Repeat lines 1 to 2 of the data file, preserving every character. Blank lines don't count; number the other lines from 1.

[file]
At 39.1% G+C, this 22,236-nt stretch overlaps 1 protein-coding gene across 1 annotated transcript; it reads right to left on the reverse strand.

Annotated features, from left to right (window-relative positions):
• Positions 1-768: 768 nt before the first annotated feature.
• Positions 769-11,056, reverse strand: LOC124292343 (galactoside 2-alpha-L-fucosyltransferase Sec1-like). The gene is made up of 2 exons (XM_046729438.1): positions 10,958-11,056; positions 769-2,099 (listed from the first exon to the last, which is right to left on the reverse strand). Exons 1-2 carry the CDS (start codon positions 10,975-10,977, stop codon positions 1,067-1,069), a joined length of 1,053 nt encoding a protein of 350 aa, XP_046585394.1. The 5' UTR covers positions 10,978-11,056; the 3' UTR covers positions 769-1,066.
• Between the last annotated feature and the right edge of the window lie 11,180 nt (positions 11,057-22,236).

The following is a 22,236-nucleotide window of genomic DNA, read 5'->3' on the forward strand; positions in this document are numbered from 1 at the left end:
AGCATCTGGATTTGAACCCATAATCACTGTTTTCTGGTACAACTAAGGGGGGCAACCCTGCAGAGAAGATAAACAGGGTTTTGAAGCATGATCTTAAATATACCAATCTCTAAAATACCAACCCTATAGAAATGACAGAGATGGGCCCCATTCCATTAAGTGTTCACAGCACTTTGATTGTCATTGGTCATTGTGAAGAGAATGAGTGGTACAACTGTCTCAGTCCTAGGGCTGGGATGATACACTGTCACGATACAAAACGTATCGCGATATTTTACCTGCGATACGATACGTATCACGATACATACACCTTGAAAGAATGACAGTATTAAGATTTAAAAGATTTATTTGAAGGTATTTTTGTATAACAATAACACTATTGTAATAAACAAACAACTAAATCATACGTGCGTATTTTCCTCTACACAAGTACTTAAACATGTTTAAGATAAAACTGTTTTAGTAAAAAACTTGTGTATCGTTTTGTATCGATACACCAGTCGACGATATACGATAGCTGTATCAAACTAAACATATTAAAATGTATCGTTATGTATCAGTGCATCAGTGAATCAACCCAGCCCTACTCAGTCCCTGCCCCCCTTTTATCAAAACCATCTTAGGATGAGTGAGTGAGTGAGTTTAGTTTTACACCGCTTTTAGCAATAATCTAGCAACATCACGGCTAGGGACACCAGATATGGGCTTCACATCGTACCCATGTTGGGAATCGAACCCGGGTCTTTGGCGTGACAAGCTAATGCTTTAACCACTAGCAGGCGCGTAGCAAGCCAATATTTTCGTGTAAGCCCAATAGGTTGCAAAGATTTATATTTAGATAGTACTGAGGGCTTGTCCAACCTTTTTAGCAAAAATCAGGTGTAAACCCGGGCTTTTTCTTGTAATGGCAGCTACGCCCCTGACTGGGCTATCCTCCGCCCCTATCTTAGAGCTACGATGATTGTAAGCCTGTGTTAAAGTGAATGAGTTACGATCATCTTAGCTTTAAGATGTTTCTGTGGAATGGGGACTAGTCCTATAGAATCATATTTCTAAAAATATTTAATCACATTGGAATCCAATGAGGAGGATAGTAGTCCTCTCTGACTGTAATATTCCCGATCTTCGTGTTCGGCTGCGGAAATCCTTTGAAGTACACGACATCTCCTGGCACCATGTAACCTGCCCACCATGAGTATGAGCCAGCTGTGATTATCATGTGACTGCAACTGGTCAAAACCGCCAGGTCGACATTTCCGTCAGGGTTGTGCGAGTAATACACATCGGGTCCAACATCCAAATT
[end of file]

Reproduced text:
At 39.1% G+C, this 22,236-nt stretch overlaps 1 protein-coding gene across 1 annotated transcript; it reads right to left on the reverse strand.

Annotated features, from left to right (window-relative positions):